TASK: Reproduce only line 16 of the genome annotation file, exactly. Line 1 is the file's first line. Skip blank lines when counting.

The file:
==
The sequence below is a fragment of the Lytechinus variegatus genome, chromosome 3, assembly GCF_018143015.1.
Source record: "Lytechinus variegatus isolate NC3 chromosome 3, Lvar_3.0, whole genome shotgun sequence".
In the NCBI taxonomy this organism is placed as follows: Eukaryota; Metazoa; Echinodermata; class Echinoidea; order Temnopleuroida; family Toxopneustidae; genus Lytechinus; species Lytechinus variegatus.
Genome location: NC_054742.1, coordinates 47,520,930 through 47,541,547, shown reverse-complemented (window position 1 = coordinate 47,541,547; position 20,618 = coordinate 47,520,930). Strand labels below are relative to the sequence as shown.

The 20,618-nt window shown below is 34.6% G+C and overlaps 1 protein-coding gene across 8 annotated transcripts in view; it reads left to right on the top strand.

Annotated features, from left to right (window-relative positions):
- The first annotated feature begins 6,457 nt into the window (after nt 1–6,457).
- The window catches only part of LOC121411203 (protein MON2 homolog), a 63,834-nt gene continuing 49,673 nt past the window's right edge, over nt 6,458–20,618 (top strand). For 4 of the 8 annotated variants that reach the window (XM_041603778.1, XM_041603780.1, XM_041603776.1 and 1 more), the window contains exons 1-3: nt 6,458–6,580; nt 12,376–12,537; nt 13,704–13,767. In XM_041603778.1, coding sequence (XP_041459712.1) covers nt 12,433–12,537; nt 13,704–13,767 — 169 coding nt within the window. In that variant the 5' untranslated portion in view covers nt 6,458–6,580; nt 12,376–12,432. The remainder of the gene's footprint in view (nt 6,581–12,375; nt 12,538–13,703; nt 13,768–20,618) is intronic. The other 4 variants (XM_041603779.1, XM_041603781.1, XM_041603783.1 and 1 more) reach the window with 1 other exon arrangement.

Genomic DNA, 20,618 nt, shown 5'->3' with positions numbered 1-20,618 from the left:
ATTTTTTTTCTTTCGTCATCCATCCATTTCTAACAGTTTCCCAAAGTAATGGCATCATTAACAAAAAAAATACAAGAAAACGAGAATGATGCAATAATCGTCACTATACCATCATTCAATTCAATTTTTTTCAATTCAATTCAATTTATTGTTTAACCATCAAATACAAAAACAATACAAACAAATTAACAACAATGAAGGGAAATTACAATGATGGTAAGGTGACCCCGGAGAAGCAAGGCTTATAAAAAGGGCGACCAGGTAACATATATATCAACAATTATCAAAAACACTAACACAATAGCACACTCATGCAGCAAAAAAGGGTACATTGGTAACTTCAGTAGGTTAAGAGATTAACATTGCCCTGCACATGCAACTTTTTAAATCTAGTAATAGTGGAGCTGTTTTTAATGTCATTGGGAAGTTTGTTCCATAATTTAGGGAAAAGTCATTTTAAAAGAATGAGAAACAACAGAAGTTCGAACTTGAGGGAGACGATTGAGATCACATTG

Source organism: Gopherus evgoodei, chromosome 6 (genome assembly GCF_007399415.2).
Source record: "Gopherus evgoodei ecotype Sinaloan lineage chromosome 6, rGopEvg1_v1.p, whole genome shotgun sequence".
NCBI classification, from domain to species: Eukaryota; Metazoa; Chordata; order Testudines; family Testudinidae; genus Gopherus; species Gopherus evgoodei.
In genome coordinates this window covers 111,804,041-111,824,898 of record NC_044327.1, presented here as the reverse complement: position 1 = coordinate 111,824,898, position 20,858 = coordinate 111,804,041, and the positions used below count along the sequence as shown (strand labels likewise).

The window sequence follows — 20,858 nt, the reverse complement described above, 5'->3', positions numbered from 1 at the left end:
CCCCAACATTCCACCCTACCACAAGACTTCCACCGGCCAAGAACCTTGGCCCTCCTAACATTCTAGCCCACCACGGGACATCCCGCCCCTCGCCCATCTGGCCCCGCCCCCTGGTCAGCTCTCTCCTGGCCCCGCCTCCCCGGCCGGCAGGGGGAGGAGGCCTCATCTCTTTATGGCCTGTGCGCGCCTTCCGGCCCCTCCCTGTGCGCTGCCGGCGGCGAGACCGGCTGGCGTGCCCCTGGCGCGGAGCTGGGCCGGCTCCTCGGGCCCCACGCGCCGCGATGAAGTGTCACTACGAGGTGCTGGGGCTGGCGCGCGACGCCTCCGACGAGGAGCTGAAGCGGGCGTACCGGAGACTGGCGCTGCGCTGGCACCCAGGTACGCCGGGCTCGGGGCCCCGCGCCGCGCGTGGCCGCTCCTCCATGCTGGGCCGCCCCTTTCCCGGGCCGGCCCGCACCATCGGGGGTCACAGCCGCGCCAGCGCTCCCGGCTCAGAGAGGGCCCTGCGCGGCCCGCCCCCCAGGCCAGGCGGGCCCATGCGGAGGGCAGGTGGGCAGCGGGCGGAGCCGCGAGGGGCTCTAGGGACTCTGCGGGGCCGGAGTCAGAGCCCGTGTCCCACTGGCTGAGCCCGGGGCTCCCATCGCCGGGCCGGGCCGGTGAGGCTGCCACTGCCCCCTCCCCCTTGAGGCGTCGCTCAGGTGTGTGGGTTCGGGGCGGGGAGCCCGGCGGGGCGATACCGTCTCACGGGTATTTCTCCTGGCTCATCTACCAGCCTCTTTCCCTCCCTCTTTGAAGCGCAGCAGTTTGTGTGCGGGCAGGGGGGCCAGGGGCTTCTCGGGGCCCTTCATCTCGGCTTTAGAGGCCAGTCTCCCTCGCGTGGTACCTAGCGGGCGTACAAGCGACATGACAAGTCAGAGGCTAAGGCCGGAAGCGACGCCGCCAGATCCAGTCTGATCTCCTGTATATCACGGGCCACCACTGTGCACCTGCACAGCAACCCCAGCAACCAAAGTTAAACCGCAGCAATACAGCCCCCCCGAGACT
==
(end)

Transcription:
CCCCAACATTCCACCCTACCACAAGACTTCCACCGGCCAAGAACCTTGGCCCTCCTAACATTCTAGCCCACCACGGGACATCCCGCCCCTCGCCCATCTGGCCCCGCCCCCTGGTCAGCTCTCTCCTGGCCCCGCCTCCCCGGCCGGCAGGGGGAGGAGGCCTCATCTCTTTATGGCCTGTGCGCGCCTTCCGGCCCCTCCCTGTGCGCTGCCGGCGGCGAGACCGGCTGGCGTGCCCCTGGCGCGGAGCTGGGCCGGCTCCTCGGGCCCCACGCGCCGCGATGAAGTGTCACTACGAGGTGCTGGGGCTGGCGCGCGACGCCTCCGACGAGGAGCTGAAGCGGGCGTACCGGAGACTGGCGCTGCGCTGGCACCCAGGTACGCCGGGCTCGGGGCCCCGCGCCGCGCGTGGCCGCTCCTCCATGCTGGGCCGCCCCTTTCCCGGGCCGGCCCGCACCATCGGGGGTCACAGCCGCGCCAGCGCTCCCGGCTCAGAGAGGGCCCTGCGCGGCCCGCCCCCCAGGCCAGGCGGGCCCATGCGGAGGGCAGGTGGGCAGCGGGCGGAGCCGCGAGGGGCTCTAGGGACTCTGCGGGGCCGGAGTCAGAGCCCGTGTCCCACTGGCTGAGCCCGGGGCTCCCATCGCCGGGCCGGGCCGGTGAGGCTGCCACTGCCCCCTCCCCCTTGAGGCGTCGCTCAGGTGTGTGGGTTCGGGGCGGGGAGCCCGGCGGGGCGATACCGTCTCACGGGTATTTCTCCTGGCTCATCTACCAGCCTCTTTCCCTCCCTCTTTGAAGCGCAGCAGTTTGTGTGCGGGCAGGGGGGCCAGGGGCTTCTCGGGGCCCTTCATCTCGGCTTTAGAGGCCAGTCTCCCTCGCGTGGTACCTAGCGGGCGTACAAGCGACATGACAAGTCAGAGGCTAAGGCCGGAAGCGACGCCGCCAGATCCAGTCTGATCTCCTGTATATCACGGGCCACCACTGTGCACCTGCACAGCAACCCCAGCAACCAAAGTTAAACCGCAGCAATACAGCCCCCCCGAGACT